The presence of a yeast imbalance in the body can cause many systemic problems. Yeast is a substance which occurs in nature, but not all of it is good for the body. The type that generally causes an imbalance, along with the associated problems for people, is called Candida albicans. Candida is a single-celled organism that can be the root of inflammation in the body. It lives on sugar and is able to deprive a patient’s body of its essential nutrients. In general, the body can combat candida with the help of beneficial bacteria and flora. When there is overgrowth of the detrimental yeast, however, it can cause many problems. Not all yeasts are bad. However, a poor diet and other causes for imbalance can add up over time and eventually lead to trouble.
Yeast types include nutritional yeast, brewer’s yeast, baker’s yeast, and candida. The latter is the one of a problematic variety, especially in patients who follow diets with poor nutrition, such as ones which are heavy in sugar, refined carbohydrates, and starches. Other types of yeast, such as nutritional yeast, are actually very good for the body when it is consumed in moderation. This might include using the yeast as a seasoning or ingredient in a recipe.1
Infections and Imbalance
Some of the problems that can come as symptomatic results from unchecked yeast growth include upset stomach, genital infections/itching, hormone imbalance, dandruff and eczema, fatigue, headaches, and poor focus.2 Other conditions that could also occur from the overgrowth of this fungus, include infections such as thrush and skin infections. Skin infections can be especially problematic in those patients who are already plagued by the conditions of compromised immunity, diabetes, and obesity. Thrush affects the mouth, and the corners of the mouth can be impacted by angular cheilitis. Symptoms such as bad breath, a white coating on the tongue are probable signs of the overgrowth of candida in the mouth. The diaper regions of babies can also get infection rashes from the candida fungus.3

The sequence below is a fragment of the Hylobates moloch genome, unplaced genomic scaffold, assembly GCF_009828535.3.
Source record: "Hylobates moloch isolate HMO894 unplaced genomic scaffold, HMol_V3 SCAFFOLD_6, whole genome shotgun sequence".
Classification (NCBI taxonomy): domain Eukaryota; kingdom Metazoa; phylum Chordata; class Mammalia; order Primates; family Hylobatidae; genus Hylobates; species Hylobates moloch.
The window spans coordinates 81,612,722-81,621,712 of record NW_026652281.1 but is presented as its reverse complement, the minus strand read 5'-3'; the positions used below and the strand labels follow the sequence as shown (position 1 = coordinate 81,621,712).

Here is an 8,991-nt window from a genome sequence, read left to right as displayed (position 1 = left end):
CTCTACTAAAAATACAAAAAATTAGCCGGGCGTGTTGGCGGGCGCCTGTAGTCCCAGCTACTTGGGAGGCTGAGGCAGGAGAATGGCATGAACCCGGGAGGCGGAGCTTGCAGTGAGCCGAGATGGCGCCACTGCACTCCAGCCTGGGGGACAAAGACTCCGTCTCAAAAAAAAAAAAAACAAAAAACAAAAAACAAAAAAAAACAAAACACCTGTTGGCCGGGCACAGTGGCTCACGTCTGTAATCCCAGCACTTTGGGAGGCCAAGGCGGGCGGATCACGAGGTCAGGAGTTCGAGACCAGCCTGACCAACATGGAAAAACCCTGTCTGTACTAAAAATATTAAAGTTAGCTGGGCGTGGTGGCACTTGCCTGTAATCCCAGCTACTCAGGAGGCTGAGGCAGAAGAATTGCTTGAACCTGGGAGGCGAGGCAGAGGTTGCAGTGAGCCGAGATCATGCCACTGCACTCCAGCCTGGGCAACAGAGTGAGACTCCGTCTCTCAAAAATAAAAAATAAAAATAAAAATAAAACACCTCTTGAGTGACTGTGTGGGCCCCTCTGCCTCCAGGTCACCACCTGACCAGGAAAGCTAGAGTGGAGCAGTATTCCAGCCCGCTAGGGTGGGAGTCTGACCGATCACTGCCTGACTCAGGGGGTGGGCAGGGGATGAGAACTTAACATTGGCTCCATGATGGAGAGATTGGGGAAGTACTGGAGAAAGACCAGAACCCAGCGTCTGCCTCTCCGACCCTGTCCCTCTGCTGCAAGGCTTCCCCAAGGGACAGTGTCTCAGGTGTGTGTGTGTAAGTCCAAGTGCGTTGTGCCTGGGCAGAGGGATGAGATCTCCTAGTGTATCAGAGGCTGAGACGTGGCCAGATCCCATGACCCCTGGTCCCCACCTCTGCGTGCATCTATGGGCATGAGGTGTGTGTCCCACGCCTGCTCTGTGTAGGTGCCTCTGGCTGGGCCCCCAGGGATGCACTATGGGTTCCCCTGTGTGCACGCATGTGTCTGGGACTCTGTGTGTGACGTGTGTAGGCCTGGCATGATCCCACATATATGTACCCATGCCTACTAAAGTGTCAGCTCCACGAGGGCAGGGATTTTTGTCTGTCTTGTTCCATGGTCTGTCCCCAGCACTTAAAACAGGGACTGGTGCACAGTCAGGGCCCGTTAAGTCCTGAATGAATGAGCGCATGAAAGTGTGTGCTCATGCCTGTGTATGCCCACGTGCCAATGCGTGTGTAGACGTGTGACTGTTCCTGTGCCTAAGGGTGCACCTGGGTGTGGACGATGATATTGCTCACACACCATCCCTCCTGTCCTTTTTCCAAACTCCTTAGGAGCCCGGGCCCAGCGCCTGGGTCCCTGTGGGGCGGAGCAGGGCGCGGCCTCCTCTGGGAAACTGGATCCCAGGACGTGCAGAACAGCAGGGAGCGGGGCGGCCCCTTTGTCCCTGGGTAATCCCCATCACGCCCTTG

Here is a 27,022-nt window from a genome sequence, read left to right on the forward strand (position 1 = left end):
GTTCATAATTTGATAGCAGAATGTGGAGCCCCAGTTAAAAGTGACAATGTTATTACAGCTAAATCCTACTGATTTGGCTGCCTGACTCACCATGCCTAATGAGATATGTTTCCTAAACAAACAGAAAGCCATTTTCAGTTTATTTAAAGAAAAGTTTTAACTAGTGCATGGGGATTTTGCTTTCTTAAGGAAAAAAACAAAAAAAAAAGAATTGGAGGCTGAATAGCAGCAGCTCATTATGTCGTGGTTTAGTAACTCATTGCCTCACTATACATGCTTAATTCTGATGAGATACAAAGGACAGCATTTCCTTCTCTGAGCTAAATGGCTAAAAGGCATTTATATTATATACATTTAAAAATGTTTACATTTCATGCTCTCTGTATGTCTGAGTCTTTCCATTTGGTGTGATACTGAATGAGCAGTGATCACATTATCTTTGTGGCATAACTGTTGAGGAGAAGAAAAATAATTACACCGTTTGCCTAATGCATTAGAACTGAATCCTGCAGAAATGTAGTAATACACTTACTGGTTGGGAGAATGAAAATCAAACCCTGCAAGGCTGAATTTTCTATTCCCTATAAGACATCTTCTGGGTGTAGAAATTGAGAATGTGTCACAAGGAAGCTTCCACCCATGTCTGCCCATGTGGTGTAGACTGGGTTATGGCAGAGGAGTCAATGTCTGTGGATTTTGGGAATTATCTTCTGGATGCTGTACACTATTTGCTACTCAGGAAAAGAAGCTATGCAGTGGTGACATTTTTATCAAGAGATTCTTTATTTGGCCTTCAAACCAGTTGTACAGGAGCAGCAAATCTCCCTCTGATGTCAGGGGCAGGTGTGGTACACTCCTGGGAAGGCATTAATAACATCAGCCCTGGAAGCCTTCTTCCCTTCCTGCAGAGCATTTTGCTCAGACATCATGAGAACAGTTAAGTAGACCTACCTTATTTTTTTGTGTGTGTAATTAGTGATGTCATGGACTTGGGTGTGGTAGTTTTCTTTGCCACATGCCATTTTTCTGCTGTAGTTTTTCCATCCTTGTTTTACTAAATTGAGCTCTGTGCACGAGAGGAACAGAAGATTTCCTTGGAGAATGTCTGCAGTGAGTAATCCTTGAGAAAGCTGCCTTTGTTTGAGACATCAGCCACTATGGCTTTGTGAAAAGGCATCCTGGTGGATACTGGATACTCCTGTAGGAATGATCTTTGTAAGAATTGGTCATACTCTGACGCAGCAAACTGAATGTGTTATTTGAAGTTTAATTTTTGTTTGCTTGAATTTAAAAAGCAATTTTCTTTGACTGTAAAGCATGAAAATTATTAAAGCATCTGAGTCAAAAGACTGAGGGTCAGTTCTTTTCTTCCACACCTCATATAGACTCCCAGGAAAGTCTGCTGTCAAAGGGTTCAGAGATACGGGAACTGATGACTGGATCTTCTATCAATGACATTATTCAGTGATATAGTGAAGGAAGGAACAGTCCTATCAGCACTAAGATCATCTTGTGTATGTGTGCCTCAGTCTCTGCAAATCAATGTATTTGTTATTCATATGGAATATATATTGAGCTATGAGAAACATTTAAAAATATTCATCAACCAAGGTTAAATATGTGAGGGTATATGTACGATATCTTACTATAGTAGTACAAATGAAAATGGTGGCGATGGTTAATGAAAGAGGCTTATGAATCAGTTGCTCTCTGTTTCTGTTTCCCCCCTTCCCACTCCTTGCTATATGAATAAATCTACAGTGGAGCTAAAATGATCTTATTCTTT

Infections, as noted earlier, can come in a variety of forms. Some of the conditions are more obviously connected to candida. These include intestinal cramps, bloating, gas, diarrhea, rashes, itching, and genital yeast infections. Lesser known connections to this microscopic fungus might be bladder infections. Psychological disorders may also have a yeast component. Patients who experience symptoms of irritability, decreased libido, and depression, might find that even these psychological symptoms could have been caused by a case of yeast overgrowth. There is the potential for allergies and food sensitivities, thyroid problems, fatigue, and menstrual irregularities to also have origins in candida problems.4
Antibiotics also have the potential to trigger yeast issues. Antibiotics are an important factor in fighting infections and bad bacteria. Unfortunately, they kill not only the bad bacteria present in the body but also the good bacteria. The overuse of antibiotics, whether it be that they have been used over the course of a long time or multiple courses over a short period, could leave the body deficient in good bacteria and vulnerable to candida.5
Prevention and Treatments
Patients who put effort into following a regular hygiene routine, help to maintain a healthy immune system, and practice healthy dietary habits, can make a difference in the prevention of the onset of some infections. Keeping the skin dry, wearing loose-fitting and breathable clothing, losing weight if it is necessary, controlling blood sugar, and employing the use of some antifungal ointments and creams, such as Monistat, can also help contribute to prevention as well. There are also oral antifungal medications that can treat severe infections, such as Diflucan. Even so, these fungal infections may recur and require ongoing treatment.6
Dietary changes are important to combat overgrowth. Good nutrition can include regularly taking probiotics (lactobacillus, acidophilus), to help maintain the presence of what is considered to be “good” bacteria in the gut. The good bacteria help to combat the bad bacteria and yeast. Fermented foods and yogurt, fiber, and even supplements can make a difference. Some antifungal herbs include thyme and raw garlic.7 There are full yeast-fighting diets available online which suggest foods to avoid and supplements and dietary changes to add. Patients should also consult their doctor about any radical dietary changes or major elimination of foods from the diet.8
To maintain alignment, improve the immune system, and decrease stress, chiropractic and massage can also be beneficial. There are complementary and alternative medicine, or CAM, supplements and treatments available that are natural alternatives to traditional medical care. Chiropractors could also be the ones to suggest such supplements and dietary changes for the patient to try in order to combat the overgrowth of candida. These lifestyle changes could also help the patient to manage their overall health through natural solutions when invasive treatments are not absolutely necessary.
Learn more about the flesh-eating-fungus.